The Ancient Edge
|Yori Yalon||January 5th 2013|
The paper manuscripts, preserved over the centuries by the dry, shady conditions of the caves, include writings in Hebrew, Aramaic, Judeo-Arabic and the unique Judeo-Persian language from that era, which was written in Hebrew letters. "It was the Yiddish of Persian Jews," said Haggai Ben-Shammai, the library's academic director.
Holding the documents, protected by a laminated sheath, Ben-Shammai said they included mentions of distinctly Jewish names and evidence of their commercial activities along the "Silk road" connecting Europe and the East. The obscure Judeo-Persian language, along with carbon dating technology, helped verify the authenticity of the collection, he said.
"We've had many historical sources on Jewish settlements in that area," he said. "This is the first time that we have a large collection of manuscripts that represents the culture of the Jews that lived there. Until today we had nothing of this."
Among some of the information in the manuscripts are copies of biblical commentaries and polemical writings by Rabbi Saadia Gaon, an important 10th century Jewish philosopher.
The documents are believed to have come from caves in the northeast region of modern-day Afghanistan, once at the outer reaches of the Persian empire. In recent years, the same caves have served as hideouts for Taliban insurgents in Afghanistan.
It remains unclear how the ancient manuscripts emerged. Ben-Shammai said the library was contacted by various antiquities dealers who got their hands on them.
Last month, the library purchased 29 out of hundreds of the documents believed to be floating around the world, after long negotiations with antiquities dealers. The library refused to say how much it paid for the collection, adding that it hoped to purchase more in the future and didn't want to drive up prices. The documents arrived in Israel last week.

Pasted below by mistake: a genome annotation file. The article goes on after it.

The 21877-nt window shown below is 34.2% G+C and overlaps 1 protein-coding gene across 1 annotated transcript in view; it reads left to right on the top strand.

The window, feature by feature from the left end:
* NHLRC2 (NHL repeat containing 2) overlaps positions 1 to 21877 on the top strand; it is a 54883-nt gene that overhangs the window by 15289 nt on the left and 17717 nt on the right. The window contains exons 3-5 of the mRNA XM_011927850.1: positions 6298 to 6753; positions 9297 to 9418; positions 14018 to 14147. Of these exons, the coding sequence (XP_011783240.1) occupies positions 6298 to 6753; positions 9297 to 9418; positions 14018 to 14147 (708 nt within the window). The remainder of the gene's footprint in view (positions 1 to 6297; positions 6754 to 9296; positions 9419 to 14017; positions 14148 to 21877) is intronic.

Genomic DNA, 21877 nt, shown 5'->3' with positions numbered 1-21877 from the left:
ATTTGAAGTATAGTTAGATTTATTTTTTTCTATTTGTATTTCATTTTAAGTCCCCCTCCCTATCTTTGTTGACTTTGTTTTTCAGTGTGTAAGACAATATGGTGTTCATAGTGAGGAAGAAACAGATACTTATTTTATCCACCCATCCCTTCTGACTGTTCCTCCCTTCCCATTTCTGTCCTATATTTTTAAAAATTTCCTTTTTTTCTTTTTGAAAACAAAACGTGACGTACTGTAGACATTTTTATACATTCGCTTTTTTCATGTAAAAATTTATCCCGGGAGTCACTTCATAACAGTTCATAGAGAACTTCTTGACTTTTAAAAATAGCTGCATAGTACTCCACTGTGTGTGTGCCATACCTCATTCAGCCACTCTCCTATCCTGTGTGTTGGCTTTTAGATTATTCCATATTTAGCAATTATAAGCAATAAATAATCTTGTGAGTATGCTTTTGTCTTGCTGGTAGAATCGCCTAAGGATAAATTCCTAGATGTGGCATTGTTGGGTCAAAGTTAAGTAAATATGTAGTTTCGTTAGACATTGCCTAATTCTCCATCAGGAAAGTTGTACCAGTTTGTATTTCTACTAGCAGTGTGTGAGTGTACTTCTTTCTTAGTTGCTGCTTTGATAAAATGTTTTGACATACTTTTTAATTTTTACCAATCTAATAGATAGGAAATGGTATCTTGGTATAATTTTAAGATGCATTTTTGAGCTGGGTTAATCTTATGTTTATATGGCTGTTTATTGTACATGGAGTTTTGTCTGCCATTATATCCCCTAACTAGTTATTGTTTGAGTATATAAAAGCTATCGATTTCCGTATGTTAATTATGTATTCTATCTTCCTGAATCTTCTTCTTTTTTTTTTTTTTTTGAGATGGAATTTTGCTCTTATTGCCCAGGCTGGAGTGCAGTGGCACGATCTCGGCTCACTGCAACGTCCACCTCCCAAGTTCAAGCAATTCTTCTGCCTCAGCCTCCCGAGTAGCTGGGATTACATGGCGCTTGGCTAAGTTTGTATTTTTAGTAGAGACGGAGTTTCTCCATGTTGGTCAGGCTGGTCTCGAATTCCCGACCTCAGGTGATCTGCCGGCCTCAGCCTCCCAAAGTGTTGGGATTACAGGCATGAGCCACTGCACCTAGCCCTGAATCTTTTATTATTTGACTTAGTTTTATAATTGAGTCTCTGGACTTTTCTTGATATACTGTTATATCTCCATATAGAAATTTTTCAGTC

Comparisons with the other major find are inevitable. The Cairo Genizah was discovered in the late 1800s in Cairo's Ben Ezra Synagogue, built in the ninth century. It included thousands of documents Jews stored there for more than 1,000 years.
Ben-Shammai said it was too early to compare the two, and it would take a long time to sift through the findings from Afghanistan. He said they were already significant since no other Hebrew writings had even been found so far from the Holy Land.
He said the Jewish community in the region at the time lived largely like others in the Muslim world, as a "tolerated minority" that was treated better than under Christian rule. Afghanistan's Jewish community numbered as many as 40,000 in the late 19th century, after Persian Jews fled forced conversion.
By the mid-20th century, only about 5,000 remained, and most emigrated after Israel's creation in 1948. A lone Jewish man remains in Afghanistan, while 25,000 Jews live in neighboring Iran — Israel's bitter enemy.
The library promises the finds will be digitized and uploaded to its website for all to see.
Aviad Stollman, curator of the library's Judaica collection, said much more would be gleaned after intense research on the papers, but that already it tells a story of a previously little known community.
"First we can verify that they actually existed — that is the most important point," he said. "And of course their interests. They were not interested only in commerce and liturgy; they were interested also in the Talmud and the Bible," he said.
"They were Jews living a thousand years ago in this place. I think that is the most exciting part," he said.